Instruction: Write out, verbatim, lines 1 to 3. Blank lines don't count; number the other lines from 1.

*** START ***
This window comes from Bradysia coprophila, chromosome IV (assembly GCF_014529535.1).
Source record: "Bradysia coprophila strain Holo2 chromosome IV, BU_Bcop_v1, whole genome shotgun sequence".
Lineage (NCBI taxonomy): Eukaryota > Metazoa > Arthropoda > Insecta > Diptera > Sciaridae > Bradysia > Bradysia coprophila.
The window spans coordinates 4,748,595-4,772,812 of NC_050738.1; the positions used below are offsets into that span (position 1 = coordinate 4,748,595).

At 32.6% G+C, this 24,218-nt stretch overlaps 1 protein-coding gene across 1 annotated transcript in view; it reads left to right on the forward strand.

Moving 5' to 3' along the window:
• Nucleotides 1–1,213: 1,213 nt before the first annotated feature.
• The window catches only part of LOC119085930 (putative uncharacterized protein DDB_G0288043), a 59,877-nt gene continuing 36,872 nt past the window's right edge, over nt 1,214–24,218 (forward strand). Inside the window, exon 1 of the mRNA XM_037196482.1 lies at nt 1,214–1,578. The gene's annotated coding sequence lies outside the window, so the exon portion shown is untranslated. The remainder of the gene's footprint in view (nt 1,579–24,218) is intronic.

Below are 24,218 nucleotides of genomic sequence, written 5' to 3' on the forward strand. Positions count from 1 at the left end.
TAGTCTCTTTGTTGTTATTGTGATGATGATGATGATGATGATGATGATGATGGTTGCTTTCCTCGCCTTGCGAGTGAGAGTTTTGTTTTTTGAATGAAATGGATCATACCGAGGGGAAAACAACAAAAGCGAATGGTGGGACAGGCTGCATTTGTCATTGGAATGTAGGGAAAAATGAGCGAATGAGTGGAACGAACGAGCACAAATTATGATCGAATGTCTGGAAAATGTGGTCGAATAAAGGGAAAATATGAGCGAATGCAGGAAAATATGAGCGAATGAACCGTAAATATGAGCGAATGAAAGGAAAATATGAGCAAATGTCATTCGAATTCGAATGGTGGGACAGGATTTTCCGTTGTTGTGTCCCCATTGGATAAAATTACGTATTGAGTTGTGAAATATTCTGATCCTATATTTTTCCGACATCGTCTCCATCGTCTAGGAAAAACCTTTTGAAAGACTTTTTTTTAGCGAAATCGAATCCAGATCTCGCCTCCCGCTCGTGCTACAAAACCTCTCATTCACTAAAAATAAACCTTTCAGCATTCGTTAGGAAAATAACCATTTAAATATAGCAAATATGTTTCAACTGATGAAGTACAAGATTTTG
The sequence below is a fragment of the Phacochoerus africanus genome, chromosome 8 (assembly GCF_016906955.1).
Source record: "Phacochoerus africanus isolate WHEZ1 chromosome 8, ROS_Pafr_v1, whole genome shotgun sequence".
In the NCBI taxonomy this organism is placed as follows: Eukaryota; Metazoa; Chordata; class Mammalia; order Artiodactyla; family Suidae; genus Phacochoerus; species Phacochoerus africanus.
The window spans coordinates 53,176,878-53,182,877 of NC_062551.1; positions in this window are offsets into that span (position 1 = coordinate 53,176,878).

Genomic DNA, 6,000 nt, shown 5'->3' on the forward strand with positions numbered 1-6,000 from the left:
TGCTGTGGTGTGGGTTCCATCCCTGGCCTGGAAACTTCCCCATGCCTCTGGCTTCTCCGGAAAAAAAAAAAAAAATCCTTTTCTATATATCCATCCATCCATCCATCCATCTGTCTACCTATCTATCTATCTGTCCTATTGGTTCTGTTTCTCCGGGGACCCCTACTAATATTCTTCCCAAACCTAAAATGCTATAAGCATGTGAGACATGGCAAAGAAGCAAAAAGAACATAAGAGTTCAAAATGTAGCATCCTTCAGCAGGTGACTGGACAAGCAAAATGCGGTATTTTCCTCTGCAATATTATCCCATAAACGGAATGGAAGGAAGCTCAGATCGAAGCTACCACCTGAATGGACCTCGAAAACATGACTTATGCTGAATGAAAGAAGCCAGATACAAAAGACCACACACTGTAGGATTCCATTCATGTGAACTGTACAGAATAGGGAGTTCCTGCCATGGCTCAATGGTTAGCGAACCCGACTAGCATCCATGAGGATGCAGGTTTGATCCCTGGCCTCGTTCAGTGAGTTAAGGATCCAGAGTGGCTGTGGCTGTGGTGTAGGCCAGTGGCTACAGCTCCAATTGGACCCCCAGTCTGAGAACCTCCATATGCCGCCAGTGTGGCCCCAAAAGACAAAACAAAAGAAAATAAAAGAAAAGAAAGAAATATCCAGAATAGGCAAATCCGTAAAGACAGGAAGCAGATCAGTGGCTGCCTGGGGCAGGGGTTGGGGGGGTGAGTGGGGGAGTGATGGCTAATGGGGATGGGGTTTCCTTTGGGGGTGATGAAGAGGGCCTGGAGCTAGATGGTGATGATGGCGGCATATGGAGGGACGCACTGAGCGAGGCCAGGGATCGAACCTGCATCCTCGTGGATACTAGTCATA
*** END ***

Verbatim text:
This window comes from Bradysia coprophila, chromosome IV (assembly GCF_014529535.1).
Source record: "Bradysia coprophila strain Holo2 chromosome IV, BU_Bcop_v1, whole genome shotgun sequence".
Lineage (NCBI taxonomy): Eukaryota > Metazoa > Arthropoda > Insecta > Diptera > Sciaridae > Bradysia > Bradysia coprophila.